The syntax -discourse interface: Effects of the main -subordinate distinction on attention structure
The central claim of this thesis is that, unlike main clauses, adjunct subordinate clauses do not form independent processing units in the computation of entity-based topic continuity (attention structure) in discourse. This claim has two primary consequences. First, discourse entities in adjunct subordinate clauses are assigned lower salience than main clauses entities, especially subjects. Second, the process that selects antecedents for pronouns in main clauses is qualitatively different from the process of anaphoric interpretation in subordinate clauses. The former is affected by the mechanism responsible for directing attention in discourse. The latter depends heavily on verbs semantics and the effect of connectives. The claims of this thesis are empirically tested for English and Greek. Primary evidence for the low salience of entities in adjunct subordinate clauses comes from corpus studies, which show that entities in adjunct subordinate clauses (a) make poor competitors in the selection of antecedents for subject pronouns in main clauses, and (b) are unlikely to be referred to in the subsequent discourse with a pronoun (unless they are already old). Primary evidence for the two level anaphora resolution mechanism comes from psycholinguistic experiments designed to test if there is a consistent difference in the way we interpret pronouns in main and adjunct subordinate clauses. These findings form the basis for the specification of two new NLP models, a system for the automated evaluation of coherence in student essays and a two level anaphora resolution algorithm. They also make two significant contributions to the Centering Model, (a) Centering's “utterance” is formally defined on the basis of empirical evidence, and (b) Centering's Rough-Shift transition is for the first time validated as a reliable estimator of poor coherence, empirically tested on an operable essay scoring system.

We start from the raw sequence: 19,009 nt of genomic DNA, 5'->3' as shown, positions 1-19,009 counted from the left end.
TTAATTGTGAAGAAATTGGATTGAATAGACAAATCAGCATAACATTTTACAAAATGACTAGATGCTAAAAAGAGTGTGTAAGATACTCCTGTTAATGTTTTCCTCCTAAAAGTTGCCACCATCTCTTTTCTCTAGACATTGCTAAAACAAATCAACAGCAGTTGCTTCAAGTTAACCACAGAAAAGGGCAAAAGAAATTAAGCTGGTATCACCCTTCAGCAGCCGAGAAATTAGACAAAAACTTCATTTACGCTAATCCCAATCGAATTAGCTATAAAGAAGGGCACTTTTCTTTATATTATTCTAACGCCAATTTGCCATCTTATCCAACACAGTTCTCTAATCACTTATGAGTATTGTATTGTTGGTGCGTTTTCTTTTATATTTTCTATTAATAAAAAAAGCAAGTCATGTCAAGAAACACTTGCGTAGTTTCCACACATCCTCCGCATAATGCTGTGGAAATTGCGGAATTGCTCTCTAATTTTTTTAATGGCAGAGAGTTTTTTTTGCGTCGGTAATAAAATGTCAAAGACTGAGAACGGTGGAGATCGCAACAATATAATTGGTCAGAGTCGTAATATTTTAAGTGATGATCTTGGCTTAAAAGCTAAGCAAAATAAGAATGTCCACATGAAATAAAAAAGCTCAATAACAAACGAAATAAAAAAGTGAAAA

Miltsakaki, Eleni, "The syntax -discourse interface: Effects of the main -subordinate distinction on attention structure" (2003). Dissertations available from ProQuest. AAI3087438.